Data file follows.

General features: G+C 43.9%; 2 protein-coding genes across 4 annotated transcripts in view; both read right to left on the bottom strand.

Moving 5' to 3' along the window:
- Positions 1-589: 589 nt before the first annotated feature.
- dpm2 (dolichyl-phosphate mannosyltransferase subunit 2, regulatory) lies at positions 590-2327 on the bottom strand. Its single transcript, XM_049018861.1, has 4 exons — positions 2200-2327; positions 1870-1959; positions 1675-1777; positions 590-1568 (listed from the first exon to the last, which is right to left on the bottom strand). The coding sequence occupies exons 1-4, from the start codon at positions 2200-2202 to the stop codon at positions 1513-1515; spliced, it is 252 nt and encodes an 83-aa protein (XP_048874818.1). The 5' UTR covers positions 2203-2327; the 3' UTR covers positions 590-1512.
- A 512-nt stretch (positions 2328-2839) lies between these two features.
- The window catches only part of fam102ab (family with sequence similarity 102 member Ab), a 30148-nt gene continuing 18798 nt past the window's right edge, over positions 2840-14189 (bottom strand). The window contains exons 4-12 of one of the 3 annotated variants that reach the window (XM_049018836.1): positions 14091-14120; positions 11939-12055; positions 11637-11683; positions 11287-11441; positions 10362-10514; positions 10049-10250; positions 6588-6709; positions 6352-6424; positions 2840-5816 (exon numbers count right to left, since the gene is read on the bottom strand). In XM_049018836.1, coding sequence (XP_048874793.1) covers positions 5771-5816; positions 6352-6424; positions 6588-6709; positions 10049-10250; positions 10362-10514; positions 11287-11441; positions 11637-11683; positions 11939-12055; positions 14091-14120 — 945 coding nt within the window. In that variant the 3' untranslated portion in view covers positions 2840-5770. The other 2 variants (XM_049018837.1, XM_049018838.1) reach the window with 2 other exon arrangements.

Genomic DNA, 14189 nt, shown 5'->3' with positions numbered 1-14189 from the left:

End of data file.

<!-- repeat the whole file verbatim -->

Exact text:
General features: G+C 43.9%; 2 protein-coding genes across 4 annotated transcripts in view; both read right to left on the bottom strand.

Moving 5' to 3' along the window:
- Positions 1-589: 589 nt before the first annotated feature.
- dpm2 (dolichyl-phosphate mannosyltransferase subunit 2, regulatory) lies at positions 590-2327 on the bottom strand. Its single transcript, XM_049018861.1, has 4 exons — positions 2200-2327; positions 1870-1959; positions 1675-1777; positions 590-1568 (listed from the first exon to the last, which is right to left on the bottom strand). The coding sequence occupies exons 1-4, from the start codon at positions 2200-2202 to the stop codon at positions 1513-1515; spliced, it is 252 nt and encodes an 83-aa protein (XP_048874818.1). The 5' UTR covers positions 2203-2327; the 3' UTR covers positions 590-1512.
- A 512-nt stretch (positions 2328-2839) lies between these two features.
- The window catches only part of fam102ab (family with sequence similarity 102 member Ab), a 30148-nt gene continuing 18798 nt past the window's right edge, over positions 2840-14189 (bottom strand). The window contains exons 4-12 of one of the 3 annotated variants that reach the window (XM_049018836.1): positions 14091-14120; positions 11939-12055; positions 11637-11683; positions 11287-11441; positions 10362-10514; positions 10049-10250; positions 6588-6709; positions 6352-6424; positions 2840-5816 (exon numbers count right to left, since the gene is read on the bottom strand). In XM_049018836.1, coding sequence (XP_048874793.1) covers positions 5771-5816; positions 6352-6424; positions 6588-6709; positions 10049-10250; positions 10362-10514; positions 11287-11441; positions 11637-11683; positions 11939-12055; positions 14091-14120 — 945 coding nt within the window. In that variant the 3' untranslated portion in view covers positions 2840-5770. The other 2 variants (XM_049018837.1, XM_049018838.1) reach the window with 2 other exon arrangements.

Genomic DNA, 14189 nt, shown 5'->3' with positions numbered 1-14189 from the left: